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Bipartisan bill could help limit asbestos exposure

It is not often that positive news regarding asbestos makes national headlines, but overwhelming support for a new bill could mean better safety regulations for the future. After receiving bipartisan support, the bill only needs to pass Congress and then be signed by the President. It aims to expand protection against asbestos exposure to more communities and families.

While the Toxic Substances Control Act was an excellent first step toward protecting Ohio communities from exposure to toxic substances, it is considerably outdated. First implemented in 1976, the approval of this bill would implement the first ever overhaul of regulations. According to those familiar with the matter, considerations for those exceptionally vulnerable to these toxins -- such as pregnant women and children -- were not included in past standards. The Environmental Protection Agency -- EPA -- will now have to perform evaluations for both existing and new chemicals against a safety standard that includes these individuals.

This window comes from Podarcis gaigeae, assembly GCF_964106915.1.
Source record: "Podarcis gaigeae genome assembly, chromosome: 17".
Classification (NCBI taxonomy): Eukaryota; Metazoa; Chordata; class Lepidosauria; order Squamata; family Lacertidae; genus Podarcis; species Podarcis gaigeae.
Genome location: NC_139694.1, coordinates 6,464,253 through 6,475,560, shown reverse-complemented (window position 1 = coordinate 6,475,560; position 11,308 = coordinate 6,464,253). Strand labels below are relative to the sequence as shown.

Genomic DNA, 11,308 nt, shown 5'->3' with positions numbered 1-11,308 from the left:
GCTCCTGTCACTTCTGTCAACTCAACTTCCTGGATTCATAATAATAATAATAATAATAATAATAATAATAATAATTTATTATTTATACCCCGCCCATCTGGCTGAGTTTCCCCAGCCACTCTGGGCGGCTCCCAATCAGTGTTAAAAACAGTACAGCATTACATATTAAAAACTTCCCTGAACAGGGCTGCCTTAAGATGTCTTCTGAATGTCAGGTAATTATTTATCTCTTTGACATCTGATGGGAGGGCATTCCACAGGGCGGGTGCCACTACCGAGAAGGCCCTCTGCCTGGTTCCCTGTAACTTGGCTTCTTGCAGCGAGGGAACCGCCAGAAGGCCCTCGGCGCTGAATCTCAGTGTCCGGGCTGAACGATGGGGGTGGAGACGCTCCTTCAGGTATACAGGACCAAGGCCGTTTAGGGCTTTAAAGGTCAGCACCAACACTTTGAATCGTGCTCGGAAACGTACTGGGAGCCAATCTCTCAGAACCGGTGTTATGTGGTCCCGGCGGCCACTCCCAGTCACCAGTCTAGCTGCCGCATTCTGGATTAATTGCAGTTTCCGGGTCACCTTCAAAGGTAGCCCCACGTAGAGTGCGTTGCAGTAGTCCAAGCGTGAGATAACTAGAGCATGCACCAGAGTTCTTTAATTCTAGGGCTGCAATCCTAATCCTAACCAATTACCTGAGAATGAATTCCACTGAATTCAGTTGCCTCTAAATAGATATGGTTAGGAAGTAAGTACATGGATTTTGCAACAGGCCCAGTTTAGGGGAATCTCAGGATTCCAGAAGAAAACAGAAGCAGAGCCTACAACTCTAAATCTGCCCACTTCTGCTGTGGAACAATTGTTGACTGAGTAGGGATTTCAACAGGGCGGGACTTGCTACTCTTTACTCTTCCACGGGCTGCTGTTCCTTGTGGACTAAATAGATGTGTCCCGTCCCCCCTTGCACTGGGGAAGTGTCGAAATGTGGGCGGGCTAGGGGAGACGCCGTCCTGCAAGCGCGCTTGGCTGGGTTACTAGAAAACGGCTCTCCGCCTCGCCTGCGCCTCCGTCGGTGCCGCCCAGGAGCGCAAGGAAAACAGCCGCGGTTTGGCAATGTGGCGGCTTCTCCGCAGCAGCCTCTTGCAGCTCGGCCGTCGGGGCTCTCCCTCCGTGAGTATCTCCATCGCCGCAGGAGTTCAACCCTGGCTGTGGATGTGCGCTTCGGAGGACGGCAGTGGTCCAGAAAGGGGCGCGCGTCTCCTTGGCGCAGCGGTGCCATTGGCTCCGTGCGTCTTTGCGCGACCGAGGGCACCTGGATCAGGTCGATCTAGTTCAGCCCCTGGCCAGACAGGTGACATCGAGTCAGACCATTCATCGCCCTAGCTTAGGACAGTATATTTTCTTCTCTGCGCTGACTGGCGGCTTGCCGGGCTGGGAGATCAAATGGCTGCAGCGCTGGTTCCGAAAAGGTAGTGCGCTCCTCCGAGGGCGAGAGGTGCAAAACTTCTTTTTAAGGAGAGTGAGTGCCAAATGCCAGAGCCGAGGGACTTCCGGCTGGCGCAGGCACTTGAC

In addition to conducting additional evaluations for safety, the EPA would have deadlines that they could enforce against offending companies. The bill would also provide the funding necessary to conduct other new responsibilities. Aside from providing clearer avenues in which the EPA can act, chemical companies will be limited in their ability to claim confidentiality regarding chemical information. Increased transparency would hopefully result in companies moving away from using unnecessary toxic substances.

The bill must still receive Congressional support before it can be signed off and put into law, but hopes are high for the bipartisan bill. Limiting asbestos exposure in Ohio and across the nation would result in cleaner and healthier environments for everyone. This bill does not change the fact that victims of asbestos-related diseases such as mesothelioma can file for and recover compensation for their medical bills and other monetary damages from the individual or business who subjected them to wrongful exposure.

Source:, "White House backs bill to overhaul asbestos regulation", May 23, 2016

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